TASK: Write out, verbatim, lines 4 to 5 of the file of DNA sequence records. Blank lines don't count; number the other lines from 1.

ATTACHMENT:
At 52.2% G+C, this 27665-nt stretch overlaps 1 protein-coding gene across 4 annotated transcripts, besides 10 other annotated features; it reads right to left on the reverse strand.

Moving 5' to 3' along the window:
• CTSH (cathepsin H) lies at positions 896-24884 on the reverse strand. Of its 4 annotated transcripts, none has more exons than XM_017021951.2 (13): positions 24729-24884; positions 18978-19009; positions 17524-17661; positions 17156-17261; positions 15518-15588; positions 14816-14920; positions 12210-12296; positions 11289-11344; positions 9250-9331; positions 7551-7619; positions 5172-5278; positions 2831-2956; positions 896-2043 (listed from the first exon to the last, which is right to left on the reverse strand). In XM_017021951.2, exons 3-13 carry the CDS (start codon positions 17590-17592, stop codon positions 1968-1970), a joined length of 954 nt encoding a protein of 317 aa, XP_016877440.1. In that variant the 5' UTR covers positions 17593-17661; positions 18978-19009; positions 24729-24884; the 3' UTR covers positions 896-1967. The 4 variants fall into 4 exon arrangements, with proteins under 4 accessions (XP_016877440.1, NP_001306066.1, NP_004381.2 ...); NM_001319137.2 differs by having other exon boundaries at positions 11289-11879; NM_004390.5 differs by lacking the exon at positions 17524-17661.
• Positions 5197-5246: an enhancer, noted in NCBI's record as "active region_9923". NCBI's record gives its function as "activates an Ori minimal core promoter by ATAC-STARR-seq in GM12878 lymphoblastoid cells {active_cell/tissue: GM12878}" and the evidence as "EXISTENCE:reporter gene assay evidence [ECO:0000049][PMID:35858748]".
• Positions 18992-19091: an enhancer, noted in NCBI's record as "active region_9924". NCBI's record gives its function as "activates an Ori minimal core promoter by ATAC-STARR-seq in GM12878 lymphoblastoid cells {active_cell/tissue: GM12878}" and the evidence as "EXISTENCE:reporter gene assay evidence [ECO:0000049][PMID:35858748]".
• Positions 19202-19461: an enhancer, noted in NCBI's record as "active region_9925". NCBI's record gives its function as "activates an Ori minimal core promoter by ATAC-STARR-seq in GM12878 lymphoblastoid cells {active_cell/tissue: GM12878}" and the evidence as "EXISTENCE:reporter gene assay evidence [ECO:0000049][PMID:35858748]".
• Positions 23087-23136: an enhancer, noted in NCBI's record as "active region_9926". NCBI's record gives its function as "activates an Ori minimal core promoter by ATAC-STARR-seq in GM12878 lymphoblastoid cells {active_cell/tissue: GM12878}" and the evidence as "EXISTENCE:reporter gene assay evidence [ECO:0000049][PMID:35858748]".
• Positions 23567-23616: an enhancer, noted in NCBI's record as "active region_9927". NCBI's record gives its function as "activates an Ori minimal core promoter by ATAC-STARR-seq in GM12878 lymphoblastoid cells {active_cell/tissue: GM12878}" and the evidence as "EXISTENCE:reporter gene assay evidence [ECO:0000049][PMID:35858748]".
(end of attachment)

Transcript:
• Positions 5197-5246: an enhancer, noted in NCBI's record as "active region_9923". NCBI's record gives its function as "activates an Ori minimal core promoter by ATAC-STARR-seq in GM12878 lymphoblastoid cells {active_cell/tissue: GM12878}" and the evidence as "EXISTENCE:reporter gene assay evidence [ECO:0000049][PMID:35858748]".
• Positions 18992-19091: an enhancer, noted in NCBI's record as "active region_9924". NCBI's record gives its function as "activates an Ori minimal core promoter by ATAC-STARR-seq in GM12878 lymphoblastoid cells {active_cell/tissue: GM12878}" and the evidence as "EXISTENCE:reporter gene assay evidence [ECO:0000049][PMID:35858748]".